April 26 (Bloomberg) -- FBR & Co., the investment bank run by Chief Executive Officer Richard J. Hendrix, raised $550 million this week to fund NMI Holdings Inc., a planned U.S. mortgage insurer.
FBR underwrote a private offering of NMI shares and holds a stake of less than 5 percent, said Joseph Kavanagh, a senior managing director at the Arlington, Virginia-based firm. NMI was initially formed as a subsidiary of FBR, whose fee on the sale may almost match its total revenue in the first quarter.
Investors in the San Francisco-based insurer include “well-known, well-respected names,” none owning more than 15 percent, Kavanagh said, declining to name the institutional clients. NMI still needs to be approved by Fannie Mae or Freddie Mac, the government-run mortgage financers that are the main customers of such guarantors.
“We feel very optimistic about the impact this company and this management team is going have on the U.S. housing system,” Hendrix said in a telephone interview. The deal will “help NMI get capital back into the housing market in a way that ultimately should literally benefit individual homeowners.”
NMI, whose insurance unit is called National Mortgage Insurance, is being led by Chief Executive Officer Brad Shuster. He oversaw PMI Group Inc.’s foreign units before U.S. home loans drove that guarantor into bankruptcy last year.
Mortgage insurance is typically required for debt exceeding 80 percent of a property’s value, paid for by consumers and picked by loan originators. The protection covers some or all of foreclosure losses for lenders or Fannie Mae and Freddie Mac, which guarantee bonds backed by home loans. Radian Group Inc., American International Group Inc.’s United Guaranty unit and MGIC Investment Corp. led in policy sales last year.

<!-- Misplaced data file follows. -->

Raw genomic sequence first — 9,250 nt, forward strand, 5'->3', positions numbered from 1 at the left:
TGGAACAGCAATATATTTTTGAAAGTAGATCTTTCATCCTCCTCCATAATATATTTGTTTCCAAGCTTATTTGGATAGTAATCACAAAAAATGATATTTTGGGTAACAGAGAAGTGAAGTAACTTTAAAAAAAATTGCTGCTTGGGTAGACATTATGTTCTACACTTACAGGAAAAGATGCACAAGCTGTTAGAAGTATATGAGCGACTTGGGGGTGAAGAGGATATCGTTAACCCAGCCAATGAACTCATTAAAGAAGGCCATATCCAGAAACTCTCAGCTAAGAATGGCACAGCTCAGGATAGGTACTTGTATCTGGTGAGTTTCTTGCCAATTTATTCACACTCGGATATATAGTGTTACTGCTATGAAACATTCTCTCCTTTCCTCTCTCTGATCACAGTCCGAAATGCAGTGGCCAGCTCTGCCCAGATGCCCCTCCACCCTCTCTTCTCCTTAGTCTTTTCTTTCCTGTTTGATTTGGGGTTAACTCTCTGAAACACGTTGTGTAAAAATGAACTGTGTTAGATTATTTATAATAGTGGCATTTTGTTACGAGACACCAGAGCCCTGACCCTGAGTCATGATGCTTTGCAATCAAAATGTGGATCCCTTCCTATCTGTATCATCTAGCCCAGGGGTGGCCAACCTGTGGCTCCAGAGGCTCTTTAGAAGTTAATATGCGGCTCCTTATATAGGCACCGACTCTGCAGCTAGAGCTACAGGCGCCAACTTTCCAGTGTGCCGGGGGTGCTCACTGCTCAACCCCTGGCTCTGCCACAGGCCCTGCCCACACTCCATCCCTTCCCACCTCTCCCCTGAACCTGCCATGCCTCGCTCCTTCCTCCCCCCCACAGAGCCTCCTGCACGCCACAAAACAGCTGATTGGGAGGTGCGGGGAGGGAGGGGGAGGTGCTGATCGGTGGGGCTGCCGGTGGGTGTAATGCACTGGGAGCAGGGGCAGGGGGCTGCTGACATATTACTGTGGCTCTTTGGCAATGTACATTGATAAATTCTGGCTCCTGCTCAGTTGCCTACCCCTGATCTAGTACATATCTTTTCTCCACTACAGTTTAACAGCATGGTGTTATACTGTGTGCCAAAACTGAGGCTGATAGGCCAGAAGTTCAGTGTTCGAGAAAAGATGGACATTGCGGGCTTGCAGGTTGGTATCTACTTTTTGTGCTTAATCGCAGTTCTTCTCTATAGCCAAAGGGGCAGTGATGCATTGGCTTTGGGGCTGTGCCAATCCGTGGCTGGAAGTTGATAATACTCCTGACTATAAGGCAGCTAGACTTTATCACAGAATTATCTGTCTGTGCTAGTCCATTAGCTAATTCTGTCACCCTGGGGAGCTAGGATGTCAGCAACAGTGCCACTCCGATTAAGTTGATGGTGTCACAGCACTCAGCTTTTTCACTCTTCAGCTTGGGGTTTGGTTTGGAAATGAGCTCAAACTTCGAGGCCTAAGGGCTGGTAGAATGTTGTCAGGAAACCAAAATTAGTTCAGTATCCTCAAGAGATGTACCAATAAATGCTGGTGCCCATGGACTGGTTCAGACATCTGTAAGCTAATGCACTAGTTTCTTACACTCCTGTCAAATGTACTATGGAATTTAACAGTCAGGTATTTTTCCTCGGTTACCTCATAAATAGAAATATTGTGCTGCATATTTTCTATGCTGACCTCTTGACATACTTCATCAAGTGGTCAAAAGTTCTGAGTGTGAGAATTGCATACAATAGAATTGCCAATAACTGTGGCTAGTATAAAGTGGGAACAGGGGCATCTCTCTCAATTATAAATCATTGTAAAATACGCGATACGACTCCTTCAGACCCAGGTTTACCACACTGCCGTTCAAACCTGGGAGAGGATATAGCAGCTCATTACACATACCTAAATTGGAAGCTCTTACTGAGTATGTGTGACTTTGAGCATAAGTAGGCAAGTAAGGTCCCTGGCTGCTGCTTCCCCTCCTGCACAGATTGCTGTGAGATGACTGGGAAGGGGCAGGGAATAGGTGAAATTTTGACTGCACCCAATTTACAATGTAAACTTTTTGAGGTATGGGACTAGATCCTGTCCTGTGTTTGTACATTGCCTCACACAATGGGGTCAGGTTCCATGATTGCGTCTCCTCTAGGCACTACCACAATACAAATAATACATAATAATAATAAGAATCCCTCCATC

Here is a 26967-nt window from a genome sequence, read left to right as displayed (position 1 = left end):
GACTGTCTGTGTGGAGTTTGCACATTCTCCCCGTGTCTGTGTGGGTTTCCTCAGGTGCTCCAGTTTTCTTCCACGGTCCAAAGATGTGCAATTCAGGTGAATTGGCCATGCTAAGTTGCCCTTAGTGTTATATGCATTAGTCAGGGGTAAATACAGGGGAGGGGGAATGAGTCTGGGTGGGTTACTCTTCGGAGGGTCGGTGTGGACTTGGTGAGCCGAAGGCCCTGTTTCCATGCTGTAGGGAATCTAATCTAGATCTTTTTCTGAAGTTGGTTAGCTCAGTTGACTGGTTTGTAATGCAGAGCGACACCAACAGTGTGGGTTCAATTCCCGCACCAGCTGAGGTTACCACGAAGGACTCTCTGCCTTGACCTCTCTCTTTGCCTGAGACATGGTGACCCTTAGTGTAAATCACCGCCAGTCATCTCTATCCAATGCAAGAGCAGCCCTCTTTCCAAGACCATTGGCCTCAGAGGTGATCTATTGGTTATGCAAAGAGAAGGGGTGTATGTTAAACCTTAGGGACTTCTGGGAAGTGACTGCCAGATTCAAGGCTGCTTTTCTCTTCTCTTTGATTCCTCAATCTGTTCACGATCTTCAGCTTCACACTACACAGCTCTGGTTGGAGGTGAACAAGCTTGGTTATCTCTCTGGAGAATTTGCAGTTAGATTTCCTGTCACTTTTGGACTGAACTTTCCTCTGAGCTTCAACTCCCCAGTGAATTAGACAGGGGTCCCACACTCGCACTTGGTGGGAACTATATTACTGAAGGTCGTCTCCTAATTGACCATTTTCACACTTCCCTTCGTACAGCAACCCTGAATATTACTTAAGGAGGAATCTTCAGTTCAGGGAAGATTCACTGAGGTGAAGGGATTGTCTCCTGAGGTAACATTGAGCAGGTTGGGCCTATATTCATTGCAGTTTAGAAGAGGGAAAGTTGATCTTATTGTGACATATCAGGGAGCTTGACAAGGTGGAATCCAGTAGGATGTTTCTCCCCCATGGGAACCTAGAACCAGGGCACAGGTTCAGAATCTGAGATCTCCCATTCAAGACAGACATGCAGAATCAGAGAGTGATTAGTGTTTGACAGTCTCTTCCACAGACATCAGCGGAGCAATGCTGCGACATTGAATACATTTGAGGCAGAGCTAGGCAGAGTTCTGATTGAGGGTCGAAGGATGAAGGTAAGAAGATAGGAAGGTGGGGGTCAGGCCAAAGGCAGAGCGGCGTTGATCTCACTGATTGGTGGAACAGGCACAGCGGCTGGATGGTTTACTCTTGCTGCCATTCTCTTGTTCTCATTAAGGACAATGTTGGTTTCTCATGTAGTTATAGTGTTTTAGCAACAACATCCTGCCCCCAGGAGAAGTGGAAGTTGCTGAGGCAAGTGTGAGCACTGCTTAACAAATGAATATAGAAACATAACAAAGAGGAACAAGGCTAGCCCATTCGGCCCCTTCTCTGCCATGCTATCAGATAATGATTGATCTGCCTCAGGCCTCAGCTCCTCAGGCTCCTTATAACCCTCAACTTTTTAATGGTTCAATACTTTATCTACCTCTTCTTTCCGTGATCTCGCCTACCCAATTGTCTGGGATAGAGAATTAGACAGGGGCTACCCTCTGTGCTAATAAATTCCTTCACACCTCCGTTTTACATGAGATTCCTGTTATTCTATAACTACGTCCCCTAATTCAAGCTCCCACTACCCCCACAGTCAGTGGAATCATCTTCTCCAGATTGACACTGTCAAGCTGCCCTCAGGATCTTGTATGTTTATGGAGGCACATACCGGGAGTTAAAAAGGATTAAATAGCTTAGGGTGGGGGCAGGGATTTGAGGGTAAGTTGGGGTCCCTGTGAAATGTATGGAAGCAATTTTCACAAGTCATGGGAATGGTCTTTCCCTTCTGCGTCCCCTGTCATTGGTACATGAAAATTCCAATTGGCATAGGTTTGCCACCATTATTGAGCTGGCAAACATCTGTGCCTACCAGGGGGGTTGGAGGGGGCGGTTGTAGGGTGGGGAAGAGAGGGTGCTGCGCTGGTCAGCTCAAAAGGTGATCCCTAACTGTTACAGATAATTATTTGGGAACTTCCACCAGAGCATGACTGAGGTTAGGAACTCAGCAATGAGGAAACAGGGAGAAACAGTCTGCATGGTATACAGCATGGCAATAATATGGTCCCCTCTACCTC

NMI would be the second entrant to the industry since a U.S. housing bubble began to burst in 2006, pushing three competitors out of the business.
Goldman Sachs Group Inc., JPMorgan Chase & Co, private-equity firm Pine Brook and reinsurer PartnerRe Ltd. are among backers of the industry’s other startup, Essent Guaranty Inc. The Radnor, Pennsylvania-based firm raised $600 million in 2009 and 2010 and began writing policies last year, providing $3.2 billion of coverage, according to newsletter Inside Mortgage Finance.
The depletion of 80 percent of the capital of existing insurers since 2007 and retreat of the government’s Federal Housing Administration amid dwindled reserves is creating opportunities for new competitors, Kavanagh said. At the same time, reforms of Fannie Mae and Freddie Mac may shrink the insurers’ role in the market in the future.
“That’s a risk investors were willing to take,” Hendrix said. “There’s a general belief there’s going to be a meaningful role for private mortgage insurance going forward no matter how that restructuring gets done.”
For FBR, which was called Friedman Billings Ramsey Group and specialized in underwriting mortgage lenders and other specialty finance firms during the credit bubble, the NMI deal “is important both financially but also in terms of reputation and our brand,” Hendrix said.
That’s because “transactions like this, that are built around big important themes, are things we pride ourselves on,” he said.
FBR’s placement fee was an estimated $38.3 million, according to a Securities and Exchange Commission filing. The firm this week reported revenue last quarter of $39.1 million. The “fee is contingent and will not be earned unless and until all of the necessary agency and regulatory approvals have been granted,” Nathaniel Garnick, a spokesman, said in an e-mail.
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